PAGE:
Skip to content


Rao Bahadur Pydah Venkatachalapathi Vs. the Guntur Cotton, Jute and Paper Mills, Co. Ltd. and anr. - Court Judgment

LegalCrystal Citation
CourtChennai
Decided On
Judge
Reported in115Ind.Cas.486
AppellantRao Bahadur Pydah Venkatachalapathi;The Guntur Cotton, Jute and Paper Mills Co. Ltd.
RespondentThe Guntur Cotton, Jute and Paper Mills, Co. Ltd. and anr.;lingamalluramachandra Rao and anr.
Cases ReferredLtd. v. Forwood
Excerpt:
companies act (vii of 1918), section 91 - contracts with company--non-disclosure of interest by officer of company--knowledge of directors, effect of--transaction, whether void--officer voting for contract in which he is interested--liability for damages and secret profits. - wallace, j.1. this is a connected series of four appeals arising out of a suit by the guntur cotton, jute and paper mills company, limited, against the two defendants, their former secretaries and treasurers, for a declaration that these defendants ceased to hold office from 31st march, 1918, for an injunction restraining them from interfering with the management of the company, for correct accounts and damages for the loss sustained by the company by reason of their several acts of fraud and misappropriation. a preliminary judgment in the case was passed on 24th april, 1922, and the final judgment on 4th april, 1924 defendant no. 1 has not appealed but he was heard in his own case on the appeals by plaintiffs. defendant no. 2 has preferred appeal no. 75 of 1923 against the preliminary.....
Judgment:

Wallace, J.

1. This is a connected series of four appeals arising out of a suit by the Guntur Cotton, Jute and Paper Mills Company, Limited, against the two defendants, their former secretaries and treasurers, for a declaration that these defendants ceased to hold office from 31st March, 1918, for an injunction restraining them from interfering with the management of the Company, for correct accounts and damages for the loss sustained by the Company by reason of their several acts of fraud and misappropriation. A preliminary judgment in the case was passed on 24th April, 1922, and the final judgment on 4th April, 1924 Defendant No. 1 has not appealed but he was heard in his own case on the appeals by plaintiffs. Defendant No. 2 has preferred Appeal No. 75 of 1923 against the preliminary decree and Appeal No. 237 of 1924 against the final decree. The Company has preferred Appeal No. 215 of 1923 against the preliminary decree and Appeal No. 457 of 1924 against the final decree.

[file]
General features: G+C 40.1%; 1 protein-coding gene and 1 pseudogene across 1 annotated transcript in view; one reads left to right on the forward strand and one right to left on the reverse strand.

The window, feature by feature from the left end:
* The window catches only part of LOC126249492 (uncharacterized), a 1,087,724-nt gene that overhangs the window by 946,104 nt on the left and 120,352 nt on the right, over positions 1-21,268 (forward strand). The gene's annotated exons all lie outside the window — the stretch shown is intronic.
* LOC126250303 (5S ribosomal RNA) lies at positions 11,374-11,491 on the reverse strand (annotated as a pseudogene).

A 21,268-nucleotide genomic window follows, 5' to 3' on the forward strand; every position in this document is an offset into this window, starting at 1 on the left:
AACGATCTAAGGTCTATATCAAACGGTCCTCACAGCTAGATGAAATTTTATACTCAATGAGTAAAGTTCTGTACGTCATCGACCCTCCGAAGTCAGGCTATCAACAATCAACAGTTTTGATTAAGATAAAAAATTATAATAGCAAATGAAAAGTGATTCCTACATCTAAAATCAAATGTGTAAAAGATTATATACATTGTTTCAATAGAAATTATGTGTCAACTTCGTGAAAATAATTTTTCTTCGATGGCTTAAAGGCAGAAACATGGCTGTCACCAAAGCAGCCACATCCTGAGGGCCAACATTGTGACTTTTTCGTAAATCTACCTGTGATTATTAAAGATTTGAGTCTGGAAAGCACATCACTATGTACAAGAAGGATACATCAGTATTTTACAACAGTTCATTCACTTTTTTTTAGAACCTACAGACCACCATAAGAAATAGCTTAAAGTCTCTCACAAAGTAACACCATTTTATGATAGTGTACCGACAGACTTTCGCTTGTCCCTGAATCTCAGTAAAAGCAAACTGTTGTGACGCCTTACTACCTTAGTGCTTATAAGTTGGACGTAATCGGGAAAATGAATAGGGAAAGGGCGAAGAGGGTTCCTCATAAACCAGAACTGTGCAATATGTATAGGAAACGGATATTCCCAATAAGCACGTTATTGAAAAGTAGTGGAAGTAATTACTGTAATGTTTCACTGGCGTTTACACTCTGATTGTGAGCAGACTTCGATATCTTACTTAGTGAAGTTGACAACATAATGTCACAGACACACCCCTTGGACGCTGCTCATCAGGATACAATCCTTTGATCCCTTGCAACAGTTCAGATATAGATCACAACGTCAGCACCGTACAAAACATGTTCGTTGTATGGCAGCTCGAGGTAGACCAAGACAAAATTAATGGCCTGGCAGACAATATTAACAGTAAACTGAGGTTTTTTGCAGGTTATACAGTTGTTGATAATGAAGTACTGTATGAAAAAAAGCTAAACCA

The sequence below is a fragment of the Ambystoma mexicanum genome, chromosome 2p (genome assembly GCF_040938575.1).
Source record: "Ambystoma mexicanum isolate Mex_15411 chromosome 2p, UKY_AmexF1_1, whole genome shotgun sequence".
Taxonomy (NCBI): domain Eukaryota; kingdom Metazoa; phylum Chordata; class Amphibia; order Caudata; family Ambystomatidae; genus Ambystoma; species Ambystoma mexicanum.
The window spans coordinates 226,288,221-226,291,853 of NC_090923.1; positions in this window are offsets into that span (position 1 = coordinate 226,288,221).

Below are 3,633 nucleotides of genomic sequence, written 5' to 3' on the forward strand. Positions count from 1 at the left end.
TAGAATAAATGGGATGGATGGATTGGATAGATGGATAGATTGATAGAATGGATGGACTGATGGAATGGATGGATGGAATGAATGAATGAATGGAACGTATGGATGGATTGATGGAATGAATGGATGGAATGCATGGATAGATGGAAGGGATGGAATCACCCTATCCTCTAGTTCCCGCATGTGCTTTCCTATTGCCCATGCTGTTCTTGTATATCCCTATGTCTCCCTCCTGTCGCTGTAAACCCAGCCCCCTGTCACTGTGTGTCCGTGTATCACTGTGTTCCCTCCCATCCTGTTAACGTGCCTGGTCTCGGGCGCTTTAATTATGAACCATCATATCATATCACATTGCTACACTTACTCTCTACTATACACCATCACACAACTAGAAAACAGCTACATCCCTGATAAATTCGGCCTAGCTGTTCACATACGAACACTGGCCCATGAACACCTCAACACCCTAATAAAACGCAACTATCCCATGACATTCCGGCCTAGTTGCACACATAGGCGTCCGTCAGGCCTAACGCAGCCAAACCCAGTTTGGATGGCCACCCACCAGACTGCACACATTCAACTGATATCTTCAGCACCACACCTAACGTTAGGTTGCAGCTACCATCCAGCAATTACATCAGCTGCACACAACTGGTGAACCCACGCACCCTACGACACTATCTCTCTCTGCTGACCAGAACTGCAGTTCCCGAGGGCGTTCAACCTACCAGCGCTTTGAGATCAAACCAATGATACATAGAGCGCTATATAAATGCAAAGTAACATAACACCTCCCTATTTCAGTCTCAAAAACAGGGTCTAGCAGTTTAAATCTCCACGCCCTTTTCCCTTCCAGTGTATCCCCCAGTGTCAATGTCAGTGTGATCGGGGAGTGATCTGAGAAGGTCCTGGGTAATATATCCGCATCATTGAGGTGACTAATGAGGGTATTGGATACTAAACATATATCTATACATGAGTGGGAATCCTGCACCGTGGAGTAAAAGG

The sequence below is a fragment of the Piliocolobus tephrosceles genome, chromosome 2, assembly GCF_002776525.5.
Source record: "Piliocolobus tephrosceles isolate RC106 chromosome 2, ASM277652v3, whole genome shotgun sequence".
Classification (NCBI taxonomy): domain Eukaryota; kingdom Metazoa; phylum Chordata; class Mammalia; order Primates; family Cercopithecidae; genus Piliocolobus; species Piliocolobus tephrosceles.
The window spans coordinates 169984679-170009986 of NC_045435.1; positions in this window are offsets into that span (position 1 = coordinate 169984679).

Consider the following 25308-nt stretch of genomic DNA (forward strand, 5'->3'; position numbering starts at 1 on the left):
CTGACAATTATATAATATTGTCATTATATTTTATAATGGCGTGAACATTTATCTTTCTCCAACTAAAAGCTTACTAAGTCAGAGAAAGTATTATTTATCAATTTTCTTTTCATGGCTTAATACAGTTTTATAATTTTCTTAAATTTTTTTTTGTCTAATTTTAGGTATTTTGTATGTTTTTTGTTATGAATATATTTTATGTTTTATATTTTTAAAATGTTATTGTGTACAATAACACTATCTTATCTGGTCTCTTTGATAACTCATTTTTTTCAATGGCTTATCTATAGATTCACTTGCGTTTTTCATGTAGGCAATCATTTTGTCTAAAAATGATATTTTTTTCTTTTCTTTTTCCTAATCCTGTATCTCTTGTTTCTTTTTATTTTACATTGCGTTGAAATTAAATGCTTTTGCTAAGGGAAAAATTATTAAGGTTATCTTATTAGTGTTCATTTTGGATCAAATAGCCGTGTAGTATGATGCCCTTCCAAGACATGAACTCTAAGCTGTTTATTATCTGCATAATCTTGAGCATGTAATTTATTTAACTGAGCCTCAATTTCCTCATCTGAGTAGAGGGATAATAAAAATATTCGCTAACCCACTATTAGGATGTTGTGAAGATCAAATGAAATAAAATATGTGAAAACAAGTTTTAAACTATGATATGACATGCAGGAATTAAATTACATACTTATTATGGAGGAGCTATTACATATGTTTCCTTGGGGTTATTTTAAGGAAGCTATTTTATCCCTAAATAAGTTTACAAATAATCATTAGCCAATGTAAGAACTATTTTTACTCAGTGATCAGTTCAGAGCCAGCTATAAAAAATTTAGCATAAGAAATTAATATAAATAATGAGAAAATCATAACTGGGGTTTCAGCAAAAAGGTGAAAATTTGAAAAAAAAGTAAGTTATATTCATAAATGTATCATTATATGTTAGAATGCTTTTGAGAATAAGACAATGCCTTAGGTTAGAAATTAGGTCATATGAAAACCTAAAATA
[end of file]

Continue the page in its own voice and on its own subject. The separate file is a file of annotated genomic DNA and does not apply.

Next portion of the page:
2. Various matters fall to be dealt with in these appeals, the decision in which, as in the original trial, has not been assisted, but considerably hampered by the action of the plaintiffs in not clearly realising before they came into Court and not clearly setting out in their pleadings what their causes of action were and what remedies at law were open to them on these causes of action. It will be convenient to follow the order taken by the lower Court in dealing with the several matters in issue in this litigation and has deal with both appeals against the preliminary decree at the same time.